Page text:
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Arts + CultureArtPride Parade debris transformed into sparkling art (for queer...

Pride Parade debris transformed into sparkling art (for queer mental health)

In Schlomer Haus Gallery's "What Remains," 10 artists metamorphize rainbow trash into expressions of community.

What to do when the booming Bud Light and Bank of America floats full of gyrating revelers have drifted off into the Pride sunset, and only the discarded pink tutus, purple wigs, Captain Morgan rainbow flags, broken drag queen heels, jubilantly torn-off t-shirts, and iridescent streamers remain?

Instead of sweeping it all into, well, wherever our garbage goes these days, the ingenious folks at Schlomer Haus Gallery in the Castro and Venables Bell & Partners ad agency teamed up to challenge 10 queer, mostly local artists to transform the spectacle’s residue into striking works of art, with 100% of the proceeds from the works’ sale going to benefit Queer LifeSpace mental health services.

The results, in a show titled What Remains (through Sept 30 at Schlomer Haus, then moving down the street to the SF LGBT Center for several more months) are spectacular, ranging from well-known artists like Jason Mecier, who contributes a purple-saturated portrait of Lil Nas X in his patented trash-collage style, and Jamil Hellu, who manages to clutch a wee rainbow flag between his well-sculpted butt cheeks, to artists I was unfamiliar with but need to know more about.

The older Pride flag becomes a Jasper Johns curio in a Raschenbergian phantasmagoria of Pride commercialization in Alexander Hernandez’s “Pride Patchwork”; a hysterical leprechaun-like energy literally leaps from the walls in Hernandez’s Robert-Gober-meets-Mike-Kelly sculpture “Untitled (Legs in a Jockstrap).” Monica Canilao creates a gorgeous gown-like sculpture brimming with delicate pink plastic floral leis in “Bakla” (the Filipino word for “queer” or “womanish”)—those same leis are crushed together and photographed by Marcel Pardo Ariza, forming a backdrop for a naked torso self-portrait, showing the artist’s top-surgery scars.

Nat Saia’s celebratory, Oldenbergian soft sculpture treatment of the Pride “Progress” flag, Alma Landeta’s brilliant illustration of throwing “the first brick at Stonewall” surrounded by exploded balloon parts on fragile glass… There’s much to think about and see here, and if you’re around for the next week, you should definitely catch it at the gallery, or drop into The Center later. And maybe even purchase something!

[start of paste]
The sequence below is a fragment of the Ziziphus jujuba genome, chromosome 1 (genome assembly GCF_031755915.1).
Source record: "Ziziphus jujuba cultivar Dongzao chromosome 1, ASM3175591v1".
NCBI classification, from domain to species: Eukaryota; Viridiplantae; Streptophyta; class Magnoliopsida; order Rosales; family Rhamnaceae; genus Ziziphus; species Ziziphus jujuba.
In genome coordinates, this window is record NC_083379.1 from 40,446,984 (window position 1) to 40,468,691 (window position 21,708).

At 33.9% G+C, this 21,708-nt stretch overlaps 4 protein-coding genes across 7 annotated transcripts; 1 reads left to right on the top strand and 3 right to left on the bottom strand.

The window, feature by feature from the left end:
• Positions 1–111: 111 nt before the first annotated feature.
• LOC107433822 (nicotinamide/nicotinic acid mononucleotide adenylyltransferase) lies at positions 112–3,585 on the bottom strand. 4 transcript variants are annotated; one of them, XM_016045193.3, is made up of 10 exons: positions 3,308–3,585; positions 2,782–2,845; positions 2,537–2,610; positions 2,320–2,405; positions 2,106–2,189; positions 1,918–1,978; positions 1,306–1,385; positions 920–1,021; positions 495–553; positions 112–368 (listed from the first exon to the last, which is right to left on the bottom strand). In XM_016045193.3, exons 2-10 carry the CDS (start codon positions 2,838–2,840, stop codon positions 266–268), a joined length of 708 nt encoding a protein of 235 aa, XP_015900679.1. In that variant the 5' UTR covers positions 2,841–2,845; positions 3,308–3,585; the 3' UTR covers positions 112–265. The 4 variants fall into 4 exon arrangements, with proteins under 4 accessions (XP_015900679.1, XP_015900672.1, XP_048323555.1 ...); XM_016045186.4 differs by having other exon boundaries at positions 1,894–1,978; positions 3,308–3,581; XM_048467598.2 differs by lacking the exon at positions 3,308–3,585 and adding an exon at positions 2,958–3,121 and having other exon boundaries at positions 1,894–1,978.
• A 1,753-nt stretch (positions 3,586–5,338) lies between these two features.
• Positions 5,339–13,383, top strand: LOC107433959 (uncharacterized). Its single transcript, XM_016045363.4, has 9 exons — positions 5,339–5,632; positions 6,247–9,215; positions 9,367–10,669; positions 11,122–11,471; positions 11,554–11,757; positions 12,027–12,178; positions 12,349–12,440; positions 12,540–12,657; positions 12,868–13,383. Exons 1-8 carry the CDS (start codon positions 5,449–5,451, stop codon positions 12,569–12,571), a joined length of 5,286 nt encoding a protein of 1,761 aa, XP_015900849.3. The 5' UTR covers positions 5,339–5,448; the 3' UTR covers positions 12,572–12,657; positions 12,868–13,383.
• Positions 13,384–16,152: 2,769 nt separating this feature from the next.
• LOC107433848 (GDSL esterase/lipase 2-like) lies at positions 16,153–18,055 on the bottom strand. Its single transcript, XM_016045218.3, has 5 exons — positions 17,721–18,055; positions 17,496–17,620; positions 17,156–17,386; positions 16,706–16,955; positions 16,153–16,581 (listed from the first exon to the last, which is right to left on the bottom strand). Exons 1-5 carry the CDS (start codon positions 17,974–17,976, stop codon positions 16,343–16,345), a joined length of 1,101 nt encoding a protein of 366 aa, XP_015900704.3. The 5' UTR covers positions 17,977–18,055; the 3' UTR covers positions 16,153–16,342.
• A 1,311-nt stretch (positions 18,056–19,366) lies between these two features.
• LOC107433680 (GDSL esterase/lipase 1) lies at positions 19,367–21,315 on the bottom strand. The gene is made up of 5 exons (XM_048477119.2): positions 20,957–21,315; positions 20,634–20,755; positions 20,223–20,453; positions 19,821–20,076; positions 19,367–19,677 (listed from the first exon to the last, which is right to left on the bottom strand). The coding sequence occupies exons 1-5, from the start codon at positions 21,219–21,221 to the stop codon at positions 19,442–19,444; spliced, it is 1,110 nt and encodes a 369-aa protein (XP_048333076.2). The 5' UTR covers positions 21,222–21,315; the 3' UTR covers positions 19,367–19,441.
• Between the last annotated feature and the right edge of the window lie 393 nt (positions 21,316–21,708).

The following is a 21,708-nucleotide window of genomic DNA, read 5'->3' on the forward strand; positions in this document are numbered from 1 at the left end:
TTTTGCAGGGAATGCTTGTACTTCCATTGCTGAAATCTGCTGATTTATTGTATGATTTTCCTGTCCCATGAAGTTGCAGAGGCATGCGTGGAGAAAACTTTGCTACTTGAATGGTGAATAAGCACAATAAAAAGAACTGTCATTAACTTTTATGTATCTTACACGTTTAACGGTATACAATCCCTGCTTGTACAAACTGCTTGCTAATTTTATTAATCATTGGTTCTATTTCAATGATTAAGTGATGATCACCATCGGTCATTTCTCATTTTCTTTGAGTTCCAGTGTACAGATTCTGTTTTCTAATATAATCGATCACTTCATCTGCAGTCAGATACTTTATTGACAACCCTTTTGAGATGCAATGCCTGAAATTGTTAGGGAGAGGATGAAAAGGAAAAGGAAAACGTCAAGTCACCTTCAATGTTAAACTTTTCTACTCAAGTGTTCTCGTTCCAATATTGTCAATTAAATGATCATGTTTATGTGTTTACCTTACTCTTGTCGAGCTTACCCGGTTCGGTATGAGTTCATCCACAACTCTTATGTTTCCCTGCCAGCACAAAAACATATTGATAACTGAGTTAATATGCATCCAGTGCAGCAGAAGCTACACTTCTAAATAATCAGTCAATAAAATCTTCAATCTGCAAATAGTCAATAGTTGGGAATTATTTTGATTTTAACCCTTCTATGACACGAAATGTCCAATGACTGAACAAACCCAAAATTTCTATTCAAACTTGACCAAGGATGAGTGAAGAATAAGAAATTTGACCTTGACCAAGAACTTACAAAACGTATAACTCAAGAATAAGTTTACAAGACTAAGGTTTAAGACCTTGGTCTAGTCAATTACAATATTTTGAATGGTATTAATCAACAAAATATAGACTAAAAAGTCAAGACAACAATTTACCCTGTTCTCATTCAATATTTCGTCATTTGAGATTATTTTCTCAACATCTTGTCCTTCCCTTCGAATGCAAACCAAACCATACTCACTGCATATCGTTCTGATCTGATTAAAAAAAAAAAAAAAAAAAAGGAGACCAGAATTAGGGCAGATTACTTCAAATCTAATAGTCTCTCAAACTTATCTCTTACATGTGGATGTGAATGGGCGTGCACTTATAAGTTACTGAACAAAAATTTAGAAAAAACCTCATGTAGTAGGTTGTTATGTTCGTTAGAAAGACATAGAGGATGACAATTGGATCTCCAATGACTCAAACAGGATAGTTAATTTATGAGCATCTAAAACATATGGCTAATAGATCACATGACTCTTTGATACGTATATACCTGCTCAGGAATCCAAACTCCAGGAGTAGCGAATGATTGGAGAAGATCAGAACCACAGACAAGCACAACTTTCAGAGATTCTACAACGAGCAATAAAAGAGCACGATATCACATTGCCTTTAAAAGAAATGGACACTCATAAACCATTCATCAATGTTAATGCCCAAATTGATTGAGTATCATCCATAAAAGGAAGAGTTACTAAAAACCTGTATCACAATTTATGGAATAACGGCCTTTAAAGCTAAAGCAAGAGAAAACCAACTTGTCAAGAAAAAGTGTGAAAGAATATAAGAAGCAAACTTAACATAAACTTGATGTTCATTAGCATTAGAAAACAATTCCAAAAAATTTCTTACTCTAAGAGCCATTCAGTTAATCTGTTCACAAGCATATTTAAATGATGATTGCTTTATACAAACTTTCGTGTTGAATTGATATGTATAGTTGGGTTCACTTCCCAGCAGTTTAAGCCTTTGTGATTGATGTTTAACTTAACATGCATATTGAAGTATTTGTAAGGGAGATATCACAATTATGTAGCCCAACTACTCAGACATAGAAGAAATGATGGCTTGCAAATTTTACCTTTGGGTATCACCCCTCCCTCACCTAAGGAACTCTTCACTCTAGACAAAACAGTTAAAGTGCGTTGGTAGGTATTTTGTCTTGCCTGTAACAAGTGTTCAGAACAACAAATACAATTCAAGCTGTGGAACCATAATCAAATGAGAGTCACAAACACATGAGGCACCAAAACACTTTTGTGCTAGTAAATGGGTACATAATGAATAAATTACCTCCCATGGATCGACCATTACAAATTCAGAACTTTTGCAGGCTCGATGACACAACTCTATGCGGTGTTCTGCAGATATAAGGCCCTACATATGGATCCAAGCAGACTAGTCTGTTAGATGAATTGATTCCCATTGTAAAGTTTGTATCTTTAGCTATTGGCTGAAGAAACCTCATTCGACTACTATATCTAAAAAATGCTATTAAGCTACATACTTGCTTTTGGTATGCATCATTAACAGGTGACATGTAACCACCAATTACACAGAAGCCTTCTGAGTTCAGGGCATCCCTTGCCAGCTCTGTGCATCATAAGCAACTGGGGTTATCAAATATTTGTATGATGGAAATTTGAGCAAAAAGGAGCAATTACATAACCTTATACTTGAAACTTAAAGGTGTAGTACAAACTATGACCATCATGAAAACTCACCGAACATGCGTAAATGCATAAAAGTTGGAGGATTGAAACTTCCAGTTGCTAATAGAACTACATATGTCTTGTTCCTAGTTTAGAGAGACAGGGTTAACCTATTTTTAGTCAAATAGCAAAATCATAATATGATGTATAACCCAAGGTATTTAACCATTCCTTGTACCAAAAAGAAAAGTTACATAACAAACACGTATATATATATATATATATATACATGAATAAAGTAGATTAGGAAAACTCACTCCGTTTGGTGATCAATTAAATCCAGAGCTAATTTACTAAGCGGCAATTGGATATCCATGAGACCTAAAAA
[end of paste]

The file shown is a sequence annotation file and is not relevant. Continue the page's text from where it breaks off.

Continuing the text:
“We didn’t exactly follow the floats with trash bags,” Schlomer Haus’ Steffan Schlarb, who co-owns the gallery with Brandon Romer, told me about the project. “It was a, shall we say, more curated effort—for example, Juanita More had people collect usable refuse from her annual Pride party.” (Ah, so that explains so much “Juanita More” swag incorporated into the artworks. Canny, that Juanita.)

“This year has been such a nightmare for queer people, with what’s happened with Target and Bud Light, not to mention this enormous global backlash to queer rights, so we wanted to make a commentary on that in some way. So once the refuse was collected, we reached out to 10 artists that we had either worked with before, or wanted to work with, and whose practice we knew would align with this idea. We said, “Come, go through the bags, and take anything you want and make anything you want. But the through line is that we want it to be something about Pride, what does Pride mean?

“And then we wanted to really continue the contribution to the community by donating all the proceeds to Queer LifeSpace, as great organization that’s so essential right now with its mental health services. We wanted it to be a direct benefit to the community. And we ended up getting some really great pieces! We really didn’t know what kind of crap we were going to get after the parade, and we didn’t want to be too prescriptive about it. We wanted it to be true to the artists.

“But it was still kind of a shot in the dark. We’re so happy with the results, and kind of relieved that it all worked,” Schlarb laughed.

WHAT REMAINS through September 30 at Schlomer Haus Gallery, SF. More info here. (After September 30 on view at the LGBT Center, SF.) You can see more about the art and artists at the What Remains website.

48 Hills welcomes comments in the form of letters to the editor, which you can submit here. We also invite you to join the conversation on our FacebookTwitter, and Instagram

Marke B.
Marke B.
Marke Bieschke is the publisher and arts and culture editor of 48 Hills. He co-owns the Stud bar in SoMa. Reach him at marke (at) 48hills.org, follow @supermarke on Twitter.

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